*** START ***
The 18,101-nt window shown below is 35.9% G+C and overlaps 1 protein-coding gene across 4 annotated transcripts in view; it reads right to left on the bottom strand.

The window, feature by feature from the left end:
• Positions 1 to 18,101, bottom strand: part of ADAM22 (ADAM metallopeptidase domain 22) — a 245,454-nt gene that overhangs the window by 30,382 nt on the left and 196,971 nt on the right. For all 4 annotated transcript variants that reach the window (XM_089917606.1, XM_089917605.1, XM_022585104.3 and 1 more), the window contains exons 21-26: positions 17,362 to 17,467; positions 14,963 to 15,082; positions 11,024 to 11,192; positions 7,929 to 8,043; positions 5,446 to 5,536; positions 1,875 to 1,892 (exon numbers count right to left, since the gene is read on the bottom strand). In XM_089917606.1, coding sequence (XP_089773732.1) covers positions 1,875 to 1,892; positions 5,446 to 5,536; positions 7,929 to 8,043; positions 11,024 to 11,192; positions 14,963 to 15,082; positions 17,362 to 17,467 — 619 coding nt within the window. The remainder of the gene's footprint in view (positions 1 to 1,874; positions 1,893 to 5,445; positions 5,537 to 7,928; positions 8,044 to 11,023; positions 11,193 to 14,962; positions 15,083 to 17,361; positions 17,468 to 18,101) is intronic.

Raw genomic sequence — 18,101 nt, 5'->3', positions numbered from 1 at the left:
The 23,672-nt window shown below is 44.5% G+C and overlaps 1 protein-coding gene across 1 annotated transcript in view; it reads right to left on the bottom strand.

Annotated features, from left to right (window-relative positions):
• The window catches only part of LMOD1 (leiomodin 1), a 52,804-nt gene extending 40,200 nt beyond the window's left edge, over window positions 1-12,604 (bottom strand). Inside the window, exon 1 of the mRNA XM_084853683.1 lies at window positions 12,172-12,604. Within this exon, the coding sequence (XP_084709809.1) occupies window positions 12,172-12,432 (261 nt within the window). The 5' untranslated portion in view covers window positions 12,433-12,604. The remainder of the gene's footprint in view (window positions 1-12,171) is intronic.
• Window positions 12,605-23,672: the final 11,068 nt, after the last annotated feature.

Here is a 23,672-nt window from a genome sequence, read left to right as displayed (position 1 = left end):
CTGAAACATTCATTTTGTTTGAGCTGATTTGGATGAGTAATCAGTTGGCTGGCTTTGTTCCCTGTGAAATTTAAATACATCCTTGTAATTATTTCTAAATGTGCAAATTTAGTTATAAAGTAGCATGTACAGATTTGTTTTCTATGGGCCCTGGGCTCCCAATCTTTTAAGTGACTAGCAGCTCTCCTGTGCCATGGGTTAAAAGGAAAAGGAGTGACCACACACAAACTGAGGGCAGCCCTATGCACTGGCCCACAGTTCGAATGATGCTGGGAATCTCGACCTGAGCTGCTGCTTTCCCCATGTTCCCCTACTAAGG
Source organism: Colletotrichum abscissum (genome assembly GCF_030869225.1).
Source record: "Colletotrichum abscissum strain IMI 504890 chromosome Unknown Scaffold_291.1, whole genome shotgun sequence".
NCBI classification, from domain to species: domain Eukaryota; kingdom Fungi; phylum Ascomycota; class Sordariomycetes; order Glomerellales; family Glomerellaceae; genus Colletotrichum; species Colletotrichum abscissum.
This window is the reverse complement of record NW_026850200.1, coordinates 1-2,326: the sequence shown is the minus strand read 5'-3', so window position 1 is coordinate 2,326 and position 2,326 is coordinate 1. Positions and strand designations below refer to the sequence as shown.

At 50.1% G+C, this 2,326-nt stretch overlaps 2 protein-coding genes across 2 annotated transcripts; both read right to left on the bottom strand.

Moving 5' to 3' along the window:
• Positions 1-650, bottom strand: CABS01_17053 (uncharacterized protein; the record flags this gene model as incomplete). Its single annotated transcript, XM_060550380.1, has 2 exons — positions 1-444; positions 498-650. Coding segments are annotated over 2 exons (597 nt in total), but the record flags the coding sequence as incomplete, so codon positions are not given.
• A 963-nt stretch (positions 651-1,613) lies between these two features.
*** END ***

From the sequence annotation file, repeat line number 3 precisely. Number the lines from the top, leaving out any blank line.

• Positions 1 to 18,101, bottom strand: part of ADAM22 (ADAM metallopeptidase domain 22) — a 245,454-nt gene that overhangs the window by 30,382 nt on the left and 196,971 nt on the right. For all 4 annotated transcript variants that reach the window (XM_089917606.1, XM_089917605.1, XM_022585104.3 and 1 more), the window contains exons 21-26: positions 17,362 to 17,467; positions 14,963 to 15,082; positions 11,024 to 11,192; positions 7,929 to 8,043; positions 5,446 to 5,536; positions 1,875 to 1,892 (exon numbers count right to left, since the gene is read on the bottom strand). In XM_089917606.1, coding sequence (XP_089773732.1) covers positions 1,875 to 1,892; positions 5,446 to 5,536; positions 7,929 to 8,043; positions 11,024 to 11,192; positions 14,963 to 15,082; positions 17,362 to 17,467 — 619 coding nt within the window. The remainder of the gene's footprint in view (positions 1 to 1,874; positions 1,893 to 5,445; positions 5,537 to 7,928; positions 8,044 to 11,023; positions 11,193 to 14,962; positions 15,083 to 17,361; positions 17,468 to 18,101) is intronic.